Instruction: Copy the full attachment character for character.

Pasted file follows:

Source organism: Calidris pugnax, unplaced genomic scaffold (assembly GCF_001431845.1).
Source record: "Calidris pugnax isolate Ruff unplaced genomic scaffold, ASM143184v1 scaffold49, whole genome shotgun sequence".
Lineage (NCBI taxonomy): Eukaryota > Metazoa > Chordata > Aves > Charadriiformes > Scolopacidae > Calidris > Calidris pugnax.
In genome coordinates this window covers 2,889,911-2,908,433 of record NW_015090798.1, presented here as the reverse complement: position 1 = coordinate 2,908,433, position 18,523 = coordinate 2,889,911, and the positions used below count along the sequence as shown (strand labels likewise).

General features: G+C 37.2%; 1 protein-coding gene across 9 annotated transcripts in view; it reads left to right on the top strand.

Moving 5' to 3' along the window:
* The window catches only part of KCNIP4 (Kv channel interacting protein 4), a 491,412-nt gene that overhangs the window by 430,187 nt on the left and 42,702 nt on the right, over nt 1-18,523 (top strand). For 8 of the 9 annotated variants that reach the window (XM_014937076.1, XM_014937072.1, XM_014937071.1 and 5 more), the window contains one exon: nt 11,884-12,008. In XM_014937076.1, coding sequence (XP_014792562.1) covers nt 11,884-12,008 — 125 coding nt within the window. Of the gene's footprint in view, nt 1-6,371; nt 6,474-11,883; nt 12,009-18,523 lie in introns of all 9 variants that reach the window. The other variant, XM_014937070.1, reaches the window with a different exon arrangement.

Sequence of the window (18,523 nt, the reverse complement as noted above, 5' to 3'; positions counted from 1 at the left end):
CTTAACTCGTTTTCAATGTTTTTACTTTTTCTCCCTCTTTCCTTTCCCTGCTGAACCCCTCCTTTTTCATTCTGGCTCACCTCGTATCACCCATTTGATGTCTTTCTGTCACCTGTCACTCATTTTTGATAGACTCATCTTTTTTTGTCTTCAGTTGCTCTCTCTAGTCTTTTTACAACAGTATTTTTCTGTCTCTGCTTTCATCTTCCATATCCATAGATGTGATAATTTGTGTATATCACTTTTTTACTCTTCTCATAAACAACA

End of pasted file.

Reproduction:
Source organism: Calidris pugnax, unplaced genomic scaffold (assembly GCF_001431845.1).
Source record: "Calidris pugnax isolate Ruff unplaced genomic scaffold, ASM143184v1 scaffold49, whole genome shotgun sequence".
Lineage (NCBI taxonomy): Eukaryota > Metazoa > Chordata > Aves > Charadriiformes > Scolopacidae > Calidris > Calidris pugnax.
In genome coordinates this window covers 2,889,911-2,908,433 of record NW_015090798.1, presented here as the reverse complement: position 1 = coordinate 2,908,433, position 18,523 = coordinate 2,889,911, and the positions used below count along the sequence as shown (strand labels likewise).

General features: G+C 37.2%; 1 protein-coding gene across 9 annotated transcripts in view; it reads left to right on the top strand.

Moving 5' to 3' along the window:
* The window catches only part of KCNIP4 (Kv channel interacting protein 4), a 491,412-nt gene that overhangs the window by 430,187 nt on the left and 42,702 nt on the right, over nt 1-18,523 (top strand). For 8 of the 9 annotated variants that reach the window (XM_014937076.1, XM_014937072.1, XM_014937071.1 and 5 more), the window contains one exon: nt 11,884-12,008. In XM_014937076.1, coding sequence (XP_014792562.1) covers nt 11,884-12,008 — 125 coding nt within the window. Of the gene's footprint in view, nt 1-6,371; nt 6,474-11,883; nt 12,009-18,523 lie in introns of all 9 variants that reach the window. The other variant, XM_014937070.1, reaches the window with a different exon arrangement.

Sequence of the window (18,523 nt, the reverse complement as noted above, 5' to 3'; positions counted from 1 at the left end):
CTTAACTCGTTTTCAATGTTTTTACTTTTTCTCCCTCTTTCCTTTCCCTGCTGAACCCCTCCTTTTTCATTCTGGCTCACCTCGTATCACCCATTTGATGTCTTTCTGTCACCTGTCACTCATTTTTGATAGACTCATCTTTTTTTGTCTTCAGTTGCTCTCTCTAGTCTTTTTACAACAGTATTTTTCTGTCTCTGCTTTCATCTTCCATATCCATAGATGTGATAATTTGTGTATATCACTTTTTTACTCTTCTCATAAACAACA